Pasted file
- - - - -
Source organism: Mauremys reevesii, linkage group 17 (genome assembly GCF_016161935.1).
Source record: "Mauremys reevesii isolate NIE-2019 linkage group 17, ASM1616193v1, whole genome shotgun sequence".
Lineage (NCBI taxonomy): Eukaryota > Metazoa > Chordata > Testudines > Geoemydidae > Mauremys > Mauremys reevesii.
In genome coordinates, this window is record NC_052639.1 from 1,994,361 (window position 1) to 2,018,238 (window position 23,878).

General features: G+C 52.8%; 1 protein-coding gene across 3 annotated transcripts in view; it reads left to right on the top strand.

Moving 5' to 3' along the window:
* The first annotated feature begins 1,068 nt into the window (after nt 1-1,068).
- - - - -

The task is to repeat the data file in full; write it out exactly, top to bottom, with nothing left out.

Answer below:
Source organism: Mauremys reevesii, linkage group 17 (genome assembly GCF_016161935.1).
Source record: "Mauremys reevesii isolate NIE-2019 linkage group 17, ASM1616193v1, whole genome shotgun sequence".
Lineage (NCBI taxonomy): Eukaryota > Metazoa > Chordata > Testudines > Geoemydidae > Mauremys > Mauremys reevesii.
In genome coordinates, this window is record NC_052639.1 from 1,994,361 (window position 1) to 2,018,238 (window position 23,878).

General features: G+C 52.8%; 1 protein-coding gene across 3 annotated transcripts in view; it reads left to right on the top strand.

Moving 5' to 3' along the window:
* The first annotated feature begins 1,068 nt into the window (after nt 1-1,068).